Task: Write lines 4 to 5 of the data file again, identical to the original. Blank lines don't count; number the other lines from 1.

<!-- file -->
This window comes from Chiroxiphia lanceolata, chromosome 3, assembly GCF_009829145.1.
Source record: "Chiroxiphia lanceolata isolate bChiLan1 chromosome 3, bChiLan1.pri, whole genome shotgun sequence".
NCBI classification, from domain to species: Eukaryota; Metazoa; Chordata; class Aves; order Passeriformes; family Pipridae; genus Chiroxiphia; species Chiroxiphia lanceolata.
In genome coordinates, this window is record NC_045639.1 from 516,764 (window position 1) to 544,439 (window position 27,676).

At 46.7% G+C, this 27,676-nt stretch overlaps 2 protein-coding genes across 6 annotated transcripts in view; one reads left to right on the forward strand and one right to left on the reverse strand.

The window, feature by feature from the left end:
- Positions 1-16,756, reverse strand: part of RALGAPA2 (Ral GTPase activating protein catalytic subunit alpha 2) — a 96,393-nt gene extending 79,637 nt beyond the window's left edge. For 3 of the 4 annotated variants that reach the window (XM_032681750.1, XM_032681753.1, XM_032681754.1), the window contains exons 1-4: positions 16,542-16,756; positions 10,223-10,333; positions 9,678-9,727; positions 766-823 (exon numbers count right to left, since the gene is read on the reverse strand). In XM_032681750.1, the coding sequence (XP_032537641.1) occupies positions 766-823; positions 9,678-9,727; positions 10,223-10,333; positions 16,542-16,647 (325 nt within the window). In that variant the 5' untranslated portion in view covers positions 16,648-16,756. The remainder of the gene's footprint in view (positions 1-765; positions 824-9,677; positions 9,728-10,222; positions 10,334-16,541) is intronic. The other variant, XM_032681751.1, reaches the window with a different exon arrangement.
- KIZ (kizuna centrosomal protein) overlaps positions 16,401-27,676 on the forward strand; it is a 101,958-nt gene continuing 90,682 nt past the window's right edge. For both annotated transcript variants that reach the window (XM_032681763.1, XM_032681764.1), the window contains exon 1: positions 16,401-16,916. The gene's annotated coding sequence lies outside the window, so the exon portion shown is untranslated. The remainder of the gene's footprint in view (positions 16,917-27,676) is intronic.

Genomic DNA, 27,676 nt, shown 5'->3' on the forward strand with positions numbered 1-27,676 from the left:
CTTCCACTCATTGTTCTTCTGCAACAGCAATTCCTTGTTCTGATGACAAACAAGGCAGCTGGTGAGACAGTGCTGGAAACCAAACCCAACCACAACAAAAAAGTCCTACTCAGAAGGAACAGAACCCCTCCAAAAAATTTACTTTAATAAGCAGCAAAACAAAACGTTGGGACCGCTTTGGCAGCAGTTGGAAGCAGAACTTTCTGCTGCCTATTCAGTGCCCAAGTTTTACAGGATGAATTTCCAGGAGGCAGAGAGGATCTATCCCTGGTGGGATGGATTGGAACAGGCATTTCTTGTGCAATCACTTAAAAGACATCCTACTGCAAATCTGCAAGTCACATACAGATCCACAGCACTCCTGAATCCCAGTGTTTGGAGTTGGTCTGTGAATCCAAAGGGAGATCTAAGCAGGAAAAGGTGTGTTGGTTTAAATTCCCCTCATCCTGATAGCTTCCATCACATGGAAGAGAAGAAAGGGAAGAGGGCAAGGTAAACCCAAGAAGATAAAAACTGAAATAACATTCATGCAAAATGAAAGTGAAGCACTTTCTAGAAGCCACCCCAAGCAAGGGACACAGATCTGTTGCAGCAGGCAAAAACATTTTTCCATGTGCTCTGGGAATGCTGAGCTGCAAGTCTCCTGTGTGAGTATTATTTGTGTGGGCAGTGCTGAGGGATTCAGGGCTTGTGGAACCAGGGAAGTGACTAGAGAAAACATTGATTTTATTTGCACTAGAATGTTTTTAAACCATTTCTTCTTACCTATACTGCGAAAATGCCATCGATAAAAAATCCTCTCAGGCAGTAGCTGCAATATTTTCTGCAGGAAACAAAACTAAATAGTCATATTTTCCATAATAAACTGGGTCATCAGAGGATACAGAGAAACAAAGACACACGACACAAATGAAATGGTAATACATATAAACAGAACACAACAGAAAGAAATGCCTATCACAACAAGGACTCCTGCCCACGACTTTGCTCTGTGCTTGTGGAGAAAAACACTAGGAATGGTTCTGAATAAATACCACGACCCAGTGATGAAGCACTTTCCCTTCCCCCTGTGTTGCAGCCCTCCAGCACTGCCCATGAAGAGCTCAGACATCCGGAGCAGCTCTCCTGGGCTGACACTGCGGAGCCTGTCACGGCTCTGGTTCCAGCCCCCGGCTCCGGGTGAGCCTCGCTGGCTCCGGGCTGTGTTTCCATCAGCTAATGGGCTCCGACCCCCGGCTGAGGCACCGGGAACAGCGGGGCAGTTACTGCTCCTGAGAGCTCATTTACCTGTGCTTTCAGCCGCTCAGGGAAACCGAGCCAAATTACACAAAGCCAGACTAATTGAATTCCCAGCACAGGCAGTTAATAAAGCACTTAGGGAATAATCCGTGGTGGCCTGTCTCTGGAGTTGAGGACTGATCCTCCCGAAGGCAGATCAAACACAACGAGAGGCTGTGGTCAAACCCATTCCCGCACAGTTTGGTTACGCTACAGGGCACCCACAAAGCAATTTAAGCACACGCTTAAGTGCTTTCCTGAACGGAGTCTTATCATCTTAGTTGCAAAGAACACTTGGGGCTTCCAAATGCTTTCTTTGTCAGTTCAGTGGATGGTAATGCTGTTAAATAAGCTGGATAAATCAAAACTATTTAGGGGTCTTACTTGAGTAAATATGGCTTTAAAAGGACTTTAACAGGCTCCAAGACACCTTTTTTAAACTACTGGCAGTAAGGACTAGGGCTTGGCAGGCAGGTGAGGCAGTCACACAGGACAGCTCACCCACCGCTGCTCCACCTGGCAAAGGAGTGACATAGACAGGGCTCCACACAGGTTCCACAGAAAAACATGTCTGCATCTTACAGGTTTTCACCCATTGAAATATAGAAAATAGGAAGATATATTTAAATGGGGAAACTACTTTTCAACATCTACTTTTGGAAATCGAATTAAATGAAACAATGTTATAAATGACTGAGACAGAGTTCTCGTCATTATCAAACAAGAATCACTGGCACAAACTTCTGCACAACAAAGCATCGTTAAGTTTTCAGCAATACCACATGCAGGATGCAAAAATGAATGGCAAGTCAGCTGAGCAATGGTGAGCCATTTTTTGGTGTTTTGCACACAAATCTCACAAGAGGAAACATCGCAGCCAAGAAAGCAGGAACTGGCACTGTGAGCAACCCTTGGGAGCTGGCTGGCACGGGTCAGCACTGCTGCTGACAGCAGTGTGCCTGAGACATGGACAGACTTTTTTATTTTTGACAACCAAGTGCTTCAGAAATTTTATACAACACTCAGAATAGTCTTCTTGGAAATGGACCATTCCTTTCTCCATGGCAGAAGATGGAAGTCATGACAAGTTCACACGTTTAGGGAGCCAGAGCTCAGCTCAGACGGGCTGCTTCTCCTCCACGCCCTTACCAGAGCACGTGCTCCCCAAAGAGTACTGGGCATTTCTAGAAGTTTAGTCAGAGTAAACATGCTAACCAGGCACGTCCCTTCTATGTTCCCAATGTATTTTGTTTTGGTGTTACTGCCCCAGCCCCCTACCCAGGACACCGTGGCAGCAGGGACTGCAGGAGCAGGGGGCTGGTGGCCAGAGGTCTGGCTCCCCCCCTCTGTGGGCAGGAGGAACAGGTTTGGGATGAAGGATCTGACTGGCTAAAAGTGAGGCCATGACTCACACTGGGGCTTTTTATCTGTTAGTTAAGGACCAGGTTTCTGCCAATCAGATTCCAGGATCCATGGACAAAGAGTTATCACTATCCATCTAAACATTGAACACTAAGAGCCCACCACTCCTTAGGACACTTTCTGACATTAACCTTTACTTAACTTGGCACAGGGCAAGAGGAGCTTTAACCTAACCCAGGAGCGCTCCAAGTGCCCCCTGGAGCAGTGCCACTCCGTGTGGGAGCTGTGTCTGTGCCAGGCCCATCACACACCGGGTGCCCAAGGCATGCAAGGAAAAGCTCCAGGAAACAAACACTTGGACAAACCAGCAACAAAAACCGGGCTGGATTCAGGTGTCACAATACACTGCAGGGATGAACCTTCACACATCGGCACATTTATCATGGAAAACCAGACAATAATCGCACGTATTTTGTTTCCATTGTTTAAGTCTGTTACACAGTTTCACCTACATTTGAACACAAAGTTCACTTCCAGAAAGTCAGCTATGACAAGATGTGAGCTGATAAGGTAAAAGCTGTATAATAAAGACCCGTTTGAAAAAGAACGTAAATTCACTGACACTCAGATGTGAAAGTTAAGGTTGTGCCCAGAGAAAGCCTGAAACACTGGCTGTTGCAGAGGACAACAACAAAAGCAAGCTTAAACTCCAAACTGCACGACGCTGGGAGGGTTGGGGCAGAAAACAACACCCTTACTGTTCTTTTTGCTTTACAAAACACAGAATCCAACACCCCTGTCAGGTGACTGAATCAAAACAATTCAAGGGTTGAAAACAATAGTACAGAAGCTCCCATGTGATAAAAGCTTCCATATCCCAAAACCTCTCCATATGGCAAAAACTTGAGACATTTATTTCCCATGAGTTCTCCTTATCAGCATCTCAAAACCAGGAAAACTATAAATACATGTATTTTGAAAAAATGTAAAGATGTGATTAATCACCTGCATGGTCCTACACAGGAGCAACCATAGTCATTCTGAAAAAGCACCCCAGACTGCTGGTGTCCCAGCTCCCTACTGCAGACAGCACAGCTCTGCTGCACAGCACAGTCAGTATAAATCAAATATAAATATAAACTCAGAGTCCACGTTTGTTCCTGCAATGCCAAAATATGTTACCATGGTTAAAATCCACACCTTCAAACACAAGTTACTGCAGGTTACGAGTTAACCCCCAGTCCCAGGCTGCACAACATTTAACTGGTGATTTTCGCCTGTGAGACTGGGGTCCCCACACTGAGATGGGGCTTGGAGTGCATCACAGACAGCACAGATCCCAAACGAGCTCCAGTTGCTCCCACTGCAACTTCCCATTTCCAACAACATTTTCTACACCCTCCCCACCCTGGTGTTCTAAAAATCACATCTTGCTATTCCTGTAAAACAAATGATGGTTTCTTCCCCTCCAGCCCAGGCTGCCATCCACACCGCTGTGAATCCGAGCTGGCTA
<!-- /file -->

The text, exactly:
In genome coordinates, this window is record NC_045639.1 from 516,764 (window position 1) to 544,439 (window position 27,676).

At 46.7% G+C, this 27,676-nt stretch overlaps 2 protein-coding genes across 6 annotated transcripts in view; one reads left to right on the forward strand and one right to left on the reverse strand.